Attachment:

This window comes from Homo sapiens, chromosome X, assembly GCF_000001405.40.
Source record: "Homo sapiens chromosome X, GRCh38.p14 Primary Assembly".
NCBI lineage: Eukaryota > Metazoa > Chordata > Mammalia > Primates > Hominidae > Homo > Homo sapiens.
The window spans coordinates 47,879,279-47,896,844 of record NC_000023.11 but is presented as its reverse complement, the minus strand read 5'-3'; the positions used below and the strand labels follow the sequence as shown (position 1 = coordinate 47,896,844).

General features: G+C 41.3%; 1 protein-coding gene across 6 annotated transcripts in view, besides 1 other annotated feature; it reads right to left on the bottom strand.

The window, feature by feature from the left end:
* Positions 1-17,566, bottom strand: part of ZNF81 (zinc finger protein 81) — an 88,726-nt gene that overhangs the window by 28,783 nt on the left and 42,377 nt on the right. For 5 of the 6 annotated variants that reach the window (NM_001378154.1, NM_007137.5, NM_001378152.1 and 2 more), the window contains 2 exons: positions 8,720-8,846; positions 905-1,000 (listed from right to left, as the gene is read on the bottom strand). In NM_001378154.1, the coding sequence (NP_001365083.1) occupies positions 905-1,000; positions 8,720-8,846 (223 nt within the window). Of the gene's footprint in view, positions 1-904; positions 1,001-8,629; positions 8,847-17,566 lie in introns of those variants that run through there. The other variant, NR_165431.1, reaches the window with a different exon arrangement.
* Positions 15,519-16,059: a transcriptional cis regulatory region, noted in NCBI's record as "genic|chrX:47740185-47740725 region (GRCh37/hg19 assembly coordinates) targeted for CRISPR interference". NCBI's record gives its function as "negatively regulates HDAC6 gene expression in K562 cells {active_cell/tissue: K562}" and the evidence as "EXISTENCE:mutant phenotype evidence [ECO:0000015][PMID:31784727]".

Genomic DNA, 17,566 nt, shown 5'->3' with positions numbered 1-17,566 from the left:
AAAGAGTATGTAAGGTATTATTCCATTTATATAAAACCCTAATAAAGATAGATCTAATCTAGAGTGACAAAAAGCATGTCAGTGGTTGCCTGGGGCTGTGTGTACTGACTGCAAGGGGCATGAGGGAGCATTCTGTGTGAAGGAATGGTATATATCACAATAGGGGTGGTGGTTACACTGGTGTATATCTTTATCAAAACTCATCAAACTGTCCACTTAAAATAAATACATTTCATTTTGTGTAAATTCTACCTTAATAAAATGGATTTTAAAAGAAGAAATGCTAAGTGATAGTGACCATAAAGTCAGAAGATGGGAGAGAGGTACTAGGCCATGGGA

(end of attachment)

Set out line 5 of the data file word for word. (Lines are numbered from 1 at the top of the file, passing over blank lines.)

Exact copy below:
General features: G+C 41.3%; 1 protein-coding gene across 6 annotated transcripts in view, besides 1 other annotated feature; it reads right to left on the bottom strand.